Wednesday, January 18, 2012

Cross Training Sucks

With the arrival of an unusable but significant amount of snow, followed by a deep freeze, it has become Nothing Season. Roads are icy while cross-country ski trails don't have enough base depth for the groomer to till the icy coating into skiable granules. This forces the working cyclist into creative training strategies.

Because the kind of weather we're having doesn't encourage anyone to come into our shop we have long hours in which to pursue other activities. Employees and our rare visitors track in a lot of sand and salt from the parking lot and walkways, so I decided to take a few minutes to vacuum it up.

The vacuum cleaner seemed suspiciously heavy. When I extracted the bag it felt like something you could pile on top of the levee to divert flood waters. When I searched for a replacement I found an empty package. Apparently one can't just nip down to the hardware store to get new bags for this model. Even though it was obviously full to capacity I would have to use it anyway. I did extract the big hair and lint wad hanging from the inlet before placing the sand bag back into the vacuum.
When I finished the bag weighed 12 pounds. I would have thought it was heavier. The floor is somewhat cleaner. On the plus side, I burned more calories and got a bit of an upper body workout maneuvering the overweight vacuum around the sales floor.
Late last week, temperatures plunged below zero for two nights. It was so chilly in the shop that I wore my Bob Cratchit gloves while doing inventory. The heat seems to operate by its own rules. Some days are chilly, regardless of whether the day outside is particularly frigid. Other days it pays to dress in layers you can easily shed. This does not seem to correspond to solar input or the compressors operating in the basement. Sometimes the wind direction seems to make things colder, but the same wind direction does not always have the same effect.

Who really cares?

Over the holiday weekend the place was so dead I was running up and down the back stairs. Then I was walking up and down the back stairs. Then I had to stretch my legs to keep from cramping. My colleague George wants to set up a trainer we can ride when things are quiet. That's starting to sound good. Usually I listen to motivating tunes through headphones but I might work up a good spin by pretending I can get away from the "easy listening" station that gets pumped through here all the doodah day. Sirius makes the computer get stupid and the CD player is busted. We can't get really sweaty, though.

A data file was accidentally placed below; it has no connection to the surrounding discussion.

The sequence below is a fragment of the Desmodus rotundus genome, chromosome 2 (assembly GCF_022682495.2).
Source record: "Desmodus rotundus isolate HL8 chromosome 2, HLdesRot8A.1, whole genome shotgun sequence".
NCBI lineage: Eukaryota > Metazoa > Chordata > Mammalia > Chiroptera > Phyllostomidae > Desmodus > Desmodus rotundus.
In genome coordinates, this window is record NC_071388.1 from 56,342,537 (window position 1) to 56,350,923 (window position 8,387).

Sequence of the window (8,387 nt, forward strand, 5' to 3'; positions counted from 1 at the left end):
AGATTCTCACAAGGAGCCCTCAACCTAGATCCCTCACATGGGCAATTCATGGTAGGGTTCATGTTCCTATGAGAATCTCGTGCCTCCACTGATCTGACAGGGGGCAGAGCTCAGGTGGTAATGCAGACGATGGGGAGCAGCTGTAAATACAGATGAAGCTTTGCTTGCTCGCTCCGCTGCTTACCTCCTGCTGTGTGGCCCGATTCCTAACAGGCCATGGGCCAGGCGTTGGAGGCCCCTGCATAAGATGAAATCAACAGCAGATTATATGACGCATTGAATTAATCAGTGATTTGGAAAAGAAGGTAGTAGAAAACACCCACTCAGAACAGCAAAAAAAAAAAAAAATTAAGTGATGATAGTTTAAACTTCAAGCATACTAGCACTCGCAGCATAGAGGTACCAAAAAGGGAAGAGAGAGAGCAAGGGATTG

I did order another light set from Peter White. For the moment I can install it on any bike that will take the dynamo wheel I already have. Later I can build the 26" version to get the trail commuter fully operational. I'm really starting to groove heavily on the racks, lights and fenders thing. It does raise the stakes in case of theft. That bothers me as it would bother anyone who was making beater car levels of investment in what is far from a beater bike. Theft is not a huge issue around here, but I do think globally while acting locally.


Steve A said...

I now keep 2 u locks at work. One for the front wheel and the other for the rear/frame. Also a low theft environment.

cafiend said...

At work I park indoors. My major concern is at errand stops. For years I have been fine, but I never assume I live in a completely innocent area.

When I ride out from home with the trailer attached I figure that if I jackknife the rig and lock it that way it will deter the ride away or walk away thief, and probably anyone who might consider chucking the whole mass in the back of a pickup truck -- as long as I don't leave it unattended for too long. On the commute, though, I hate to add the bulk of a lock and cable when I don't routinely stop. I do have a little poodle collar lock I grab as a token deterrent for quick stops. I know it wouldn't stand up to anything heavier than manicure scissors, though.

Steve A said...

For " during the commute," I use a ski lock. The cable also would not stand up to much more than manicure scissors, but it WOULD require a prospective thief to have to go to get the clippers Obvioiusly, it is no more than a "just a moment" approach, but that is all it is used for.

cafiend said...

In an area plagued by professional bike thieves a light cable wouldn't be enough even to stop a quick walk-by snipping. I can cut some pretty fat stuff with the old Felco C7. It's pocket-sized. It's also expensive. I don't know if any of the cheaper copies of it have the same impressive capability. So the prospective thief would first have to steal a C7.

Ultimately we just have to hope that motive, means and opportunity don't coincide while we're picking up a few quick grocery items.